Homily for 17 February
Blessed or happy are you who are poor. I have glimpsed and lived amongst poverty which is hard to imagine in the West, but I have done it from a position of privilege. As a seminarian in Adelaide, I went with a a priest and two other seminarians to spend ten weeks in Calcutta. It was confronting…. In the midst of the poverty there were Christians serving the poorest of the poor; there were generous, faith-filled men and women being a blessing to those in need.
On our way back home we stopped in Singapore which is wealthy and orderly. I was struck by the glum faces.
I am not saying that poverty is a happy state. Jesus never taught that poverty is a happy state. The poor in Calcutta lived from day to day, but they would gladly have accepted the education, the bit more which comes from resources. There is nothing romantic about poverty.
In the Graeco-Roman world in which the disciples of Jesus moved, what happened to you, happened to you because fate decreed it. But that was not Jesus’ teaching: He did not proclaim that the poor, the suffering are poor or suffering because fate or God willed it. He proclaimed God, the God he enfleshed, who turns the world upside down. In the words of the Magnificat, ‘he casts down the mighty from their seats and raises up the lowly’. Jesus is God’s great ‘yes’ to all humanity, but precisely because Jesus is his ‘yes’ to all humanity, he is on the side of the poor, the widowed, the orphan, the stranger. While there is poverty, oppression, exclusion humanity is diminished, all of us are diminished.
So the poor, the hungry, those who weep are blessed because God’s Kingdom is coming and the Kingdom is their liberation. The Kingdom is glimpsed in Jesus and his work; the Kingdom continues to be glimpsed in the church when she is there with and serving the poor, the outcast, those who grieve, the hungry, the refugee.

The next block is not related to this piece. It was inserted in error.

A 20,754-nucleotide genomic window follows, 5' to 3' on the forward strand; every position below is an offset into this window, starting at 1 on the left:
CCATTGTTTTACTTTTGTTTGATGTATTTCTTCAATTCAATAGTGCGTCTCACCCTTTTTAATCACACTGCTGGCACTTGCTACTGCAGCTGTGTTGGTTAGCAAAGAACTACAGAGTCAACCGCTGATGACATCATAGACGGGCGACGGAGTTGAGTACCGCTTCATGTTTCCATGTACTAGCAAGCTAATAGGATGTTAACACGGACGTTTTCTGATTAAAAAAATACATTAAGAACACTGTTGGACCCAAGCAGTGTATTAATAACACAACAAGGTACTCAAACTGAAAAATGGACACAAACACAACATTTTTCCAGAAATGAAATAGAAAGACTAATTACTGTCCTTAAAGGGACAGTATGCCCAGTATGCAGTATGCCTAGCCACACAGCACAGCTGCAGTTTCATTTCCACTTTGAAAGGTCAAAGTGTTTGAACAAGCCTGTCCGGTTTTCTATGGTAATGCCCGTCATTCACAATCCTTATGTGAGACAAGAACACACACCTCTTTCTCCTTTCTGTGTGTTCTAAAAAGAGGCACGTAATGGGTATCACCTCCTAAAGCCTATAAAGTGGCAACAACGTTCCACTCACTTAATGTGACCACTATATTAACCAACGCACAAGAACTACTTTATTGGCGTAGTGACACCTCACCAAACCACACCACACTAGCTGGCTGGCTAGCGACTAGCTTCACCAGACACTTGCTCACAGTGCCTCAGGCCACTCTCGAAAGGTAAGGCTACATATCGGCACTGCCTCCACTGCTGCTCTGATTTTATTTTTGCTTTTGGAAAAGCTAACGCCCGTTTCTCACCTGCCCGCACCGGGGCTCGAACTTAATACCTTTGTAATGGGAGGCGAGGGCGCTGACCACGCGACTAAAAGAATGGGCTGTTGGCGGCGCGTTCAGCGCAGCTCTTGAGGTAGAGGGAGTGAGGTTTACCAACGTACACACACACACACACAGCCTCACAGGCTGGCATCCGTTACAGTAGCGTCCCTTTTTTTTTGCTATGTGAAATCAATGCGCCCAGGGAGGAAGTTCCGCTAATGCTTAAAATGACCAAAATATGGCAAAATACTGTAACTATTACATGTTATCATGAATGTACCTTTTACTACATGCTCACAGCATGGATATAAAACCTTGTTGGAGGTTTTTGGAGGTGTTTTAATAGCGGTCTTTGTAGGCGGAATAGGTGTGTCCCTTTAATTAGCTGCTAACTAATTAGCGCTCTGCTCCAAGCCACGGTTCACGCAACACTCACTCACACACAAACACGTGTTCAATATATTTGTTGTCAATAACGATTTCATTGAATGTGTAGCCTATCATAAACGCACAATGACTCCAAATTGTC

When we mourn, the Kingdom is hope for us, in the Kingdom every tear will be wiped away in God’s embrace. But though in the main we are not poor or hungry, the beatitudes can still speak to us because they proclaim the future that God is bringing about. They free us from clinging to our possessions, from the things of this world for happiness and meaning. They teach us to trust in the Lord with our hearts set on his Kingdom. They free us to try to work out how to be on the side of the poor, the hungry, the stranger, the weak. I know a family with high-school aged girls and every time the girls come into the city, they make a sandwich and drink pack to give to the homeless they meet. A small gesture which does not solve hunger or complex social ills, but they are thinking of more than themselves and I glimpse the Kingdom in their thoughtfulness, their generosity of heart.
We see the Kingdom in Jesus. We glimpse its victory in his resurrection. The disciple is the one who is free enough to say ‘yes’ to Jesus and his Kingdom which ‘fills the hungry with good things, sends the rich away empty’; the one who seeks here and now to be a blessing to the poor, the hungry, those who weep and so find a place in the feast of the Kingdom of Jesus Christ.